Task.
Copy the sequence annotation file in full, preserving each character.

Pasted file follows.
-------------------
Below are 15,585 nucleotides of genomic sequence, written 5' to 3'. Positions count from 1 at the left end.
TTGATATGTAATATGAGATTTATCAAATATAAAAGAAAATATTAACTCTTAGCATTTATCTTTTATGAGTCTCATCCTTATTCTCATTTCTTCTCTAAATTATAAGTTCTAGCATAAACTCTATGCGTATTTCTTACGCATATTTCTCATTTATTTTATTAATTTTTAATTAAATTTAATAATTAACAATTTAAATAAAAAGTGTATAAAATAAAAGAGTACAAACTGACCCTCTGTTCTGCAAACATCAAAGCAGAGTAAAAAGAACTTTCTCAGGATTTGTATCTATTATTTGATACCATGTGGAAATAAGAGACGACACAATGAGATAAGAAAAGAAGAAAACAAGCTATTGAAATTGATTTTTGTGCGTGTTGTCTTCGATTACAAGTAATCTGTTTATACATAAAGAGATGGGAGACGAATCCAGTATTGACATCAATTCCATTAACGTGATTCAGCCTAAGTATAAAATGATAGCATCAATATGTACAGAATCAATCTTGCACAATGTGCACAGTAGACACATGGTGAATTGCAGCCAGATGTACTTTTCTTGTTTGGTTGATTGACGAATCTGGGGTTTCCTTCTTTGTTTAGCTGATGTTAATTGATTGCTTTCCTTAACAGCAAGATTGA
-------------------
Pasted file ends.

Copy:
Below are 15,585 nucleotides of genomic sequence, written 5' to 3'. Positions count from 1 at the left end.
TTGATATGTAATATGAGATTTATCAAATATAAAAGAAAATATTAACTCTTAGCATTTATCTTTTATGAGTCTCATCCTTATTCTCATTTCTTCTCTAAATTATAAGTTCTAGCATAAACTCTATGCGTATTTCTTACGCATATTTCTCATTTATTTTATTAATTTTTAATTAAATTTAATAATTAACAATTTAAATAAAAAGTGTATAAAATAAAAGAGTACAAACTGACCCTCTGTTCTGCAAACATCAAAGCAGAGTAAAAAGAACTTTCTCAGGATTTGTATCTATTATTTGATACCATGTGGAAATAAGAGACGACACAATGAGATAAGAAAAGAAGAAAACAAGCTATTGAAATTGATTTTTGTGCGTGTTGTCTTCGATTACAAGTAATCTGTTTATACATAAAGAGATGGGAGACGAATCCAGTATTGACATCAATTCCATTAACGTGATTCAGCCTAAGTATAAAATGATAGCATCAATATGTACAGAATCAATCTTGCACAATGTGCACAGTAGACACATGGTGAATTGCAGCCAGATGTACTTTTCTTGTTTGGTTGATTGACGAATCTGGGGTTTCCTTCTTTGTTTAGCTGATGTTAATTGATTGCTTTCCTTAACAGCAAGATTGA